We examined the correlation between recombination rates (ρ) and admixture proportions (using H). Several models of divergence under gene flow predicted positive correlations between recombination rates and admixture proportions when multiple barrier loci were involved43. We generated a LD-based recombination map for C. mollissima using LDhelmet44, taking into account specific mutation matrices and the effects of recent changes in population size45 (Supplementary Table 10; Supplementary Figs. 5 and 6). The H values estimated for genomic regions of C. henryi var. omeiensis increased with the local recombination rates (Fig. 3a), consistent with the hypothesis that the species barriers between C. mollissima and C. henryi var. henryi are highly polygenic46. In addition, we calculated the correlation for the 11 possible hybrids that may result from hybridization between C. mollissima and C. seguinii (Figs. 1e and 2b), taking these putative hybrids as a single group. The same pattern could also be observed for these hybrids (Fig. 3b), indicating that polygenic barriers might be common in chestnut species.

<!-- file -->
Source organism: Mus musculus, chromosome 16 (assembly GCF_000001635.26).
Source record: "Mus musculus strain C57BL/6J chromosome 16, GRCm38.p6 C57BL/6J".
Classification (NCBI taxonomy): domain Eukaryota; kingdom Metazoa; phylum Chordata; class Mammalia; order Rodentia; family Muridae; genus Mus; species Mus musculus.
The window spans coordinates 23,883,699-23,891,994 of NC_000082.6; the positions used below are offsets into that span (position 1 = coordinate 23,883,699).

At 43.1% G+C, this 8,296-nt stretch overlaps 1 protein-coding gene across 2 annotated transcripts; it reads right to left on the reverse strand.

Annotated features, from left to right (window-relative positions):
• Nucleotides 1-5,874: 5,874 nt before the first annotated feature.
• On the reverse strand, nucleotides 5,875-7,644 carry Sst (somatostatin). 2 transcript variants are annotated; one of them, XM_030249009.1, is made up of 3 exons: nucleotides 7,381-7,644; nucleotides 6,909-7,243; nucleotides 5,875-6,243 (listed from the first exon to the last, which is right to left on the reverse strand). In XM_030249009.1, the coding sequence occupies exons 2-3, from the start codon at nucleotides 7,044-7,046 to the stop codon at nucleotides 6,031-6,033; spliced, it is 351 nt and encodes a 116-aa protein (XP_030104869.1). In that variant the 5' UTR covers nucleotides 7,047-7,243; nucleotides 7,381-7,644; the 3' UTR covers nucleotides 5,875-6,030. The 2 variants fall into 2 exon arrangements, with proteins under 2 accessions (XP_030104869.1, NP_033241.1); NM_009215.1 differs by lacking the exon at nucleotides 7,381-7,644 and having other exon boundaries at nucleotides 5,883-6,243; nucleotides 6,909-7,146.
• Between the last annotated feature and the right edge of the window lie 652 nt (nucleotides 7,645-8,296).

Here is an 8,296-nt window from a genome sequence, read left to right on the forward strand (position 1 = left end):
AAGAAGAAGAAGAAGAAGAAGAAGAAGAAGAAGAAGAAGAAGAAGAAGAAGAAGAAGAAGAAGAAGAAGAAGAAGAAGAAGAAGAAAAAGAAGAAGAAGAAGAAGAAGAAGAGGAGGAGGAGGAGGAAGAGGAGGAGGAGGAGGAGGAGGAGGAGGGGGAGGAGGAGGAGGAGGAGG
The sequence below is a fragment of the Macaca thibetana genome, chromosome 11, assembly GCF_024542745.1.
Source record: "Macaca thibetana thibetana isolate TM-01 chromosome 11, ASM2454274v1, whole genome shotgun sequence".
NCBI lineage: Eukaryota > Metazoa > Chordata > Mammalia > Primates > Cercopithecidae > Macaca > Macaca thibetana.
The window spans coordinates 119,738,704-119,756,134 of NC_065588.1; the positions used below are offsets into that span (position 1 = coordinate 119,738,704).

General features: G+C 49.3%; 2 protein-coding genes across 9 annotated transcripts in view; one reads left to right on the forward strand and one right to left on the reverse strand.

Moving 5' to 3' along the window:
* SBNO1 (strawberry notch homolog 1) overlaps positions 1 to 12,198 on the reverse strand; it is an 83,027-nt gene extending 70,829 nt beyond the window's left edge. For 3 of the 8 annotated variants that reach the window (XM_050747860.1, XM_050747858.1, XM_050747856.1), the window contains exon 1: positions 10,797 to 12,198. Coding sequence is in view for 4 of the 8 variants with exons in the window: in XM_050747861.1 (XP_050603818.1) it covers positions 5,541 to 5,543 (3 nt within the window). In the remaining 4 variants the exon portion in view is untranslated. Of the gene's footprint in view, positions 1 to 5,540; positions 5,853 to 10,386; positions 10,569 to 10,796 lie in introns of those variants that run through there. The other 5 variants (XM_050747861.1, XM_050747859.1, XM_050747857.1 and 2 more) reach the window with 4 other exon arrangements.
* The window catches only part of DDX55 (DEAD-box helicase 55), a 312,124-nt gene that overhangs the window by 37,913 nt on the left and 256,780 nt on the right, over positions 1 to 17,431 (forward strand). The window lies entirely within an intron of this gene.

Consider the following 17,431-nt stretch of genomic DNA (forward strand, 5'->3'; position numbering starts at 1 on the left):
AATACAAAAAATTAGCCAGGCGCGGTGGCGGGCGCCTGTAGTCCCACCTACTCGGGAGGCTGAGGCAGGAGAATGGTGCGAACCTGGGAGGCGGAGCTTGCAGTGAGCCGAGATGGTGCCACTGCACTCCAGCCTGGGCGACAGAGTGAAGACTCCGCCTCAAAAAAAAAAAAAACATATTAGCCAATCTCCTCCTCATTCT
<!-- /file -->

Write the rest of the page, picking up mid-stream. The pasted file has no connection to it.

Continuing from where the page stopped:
Fig. 3: Mosaic of polygenic barriers.
figure 3

a Relationship between recombination rates and the proportions of C. henryi var. omeiensis genetic material inherited from C. mollissima. b Relationship between recombination rates and the genomic proportions in hybrids (C. mollissima × C. seguinii) inherited from C. mollissima. c Manhattan plots of recombination rates across the 12 chromosomes in the C. mollissima genome (100-kb nonoverlapping window). To illustrate the distribution of candidate barrier genomic regions, these are listed regions below the Manhattan plots of recombination rates. The red rhombi represent candidate barrier genomic regions derived from C. henryi var. henryi and the blue rhombi represent regions from C. mollissima. Source data are provided as a Source data file.